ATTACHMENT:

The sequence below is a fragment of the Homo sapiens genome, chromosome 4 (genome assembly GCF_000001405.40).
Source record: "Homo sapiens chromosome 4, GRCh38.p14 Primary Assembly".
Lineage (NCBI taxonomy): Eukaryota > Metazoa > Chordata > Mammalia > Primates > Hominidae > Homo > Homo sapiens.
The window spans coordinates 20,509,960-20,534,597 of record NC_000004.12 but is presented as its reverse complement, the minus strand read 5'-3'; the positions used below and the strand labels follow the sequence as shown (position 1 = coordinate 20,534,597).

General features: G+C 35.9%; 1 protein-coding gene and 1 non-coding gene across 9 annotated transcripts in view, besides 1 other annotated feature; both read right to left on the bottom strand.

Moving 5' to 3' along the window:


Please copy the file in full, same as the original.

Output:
The sequence below is a fragment of the Homo sapiens genome, chromosome 4 (genome assembly GCF_000001405.40).
Source record: "Homo sapiens chromosome 4, GRCh38.p14 Primary Assembly".
Lineage (NCBI taxonomy): Eukaryota > Metazoa > Chordata > Mammalia > Primates > Hominidae > Homo > Homo sapiens.
The window spans coordinates 20,509,960-20,534,597 of record NC_000004.12 but is presented as its reverse complement, the minus strand read 5'-3'; the positions used below and the strand labels follow the sequence as shown (position 1 = coordinate 20,534,597).

General features: G+C 35.9%; 1 protein-coding gene and 1 non-coding gene across 9 annotated transcripts in view, besides 1 other annotated feature; both read right to left on the bottom strand.

Moving 5' to 3' along the window: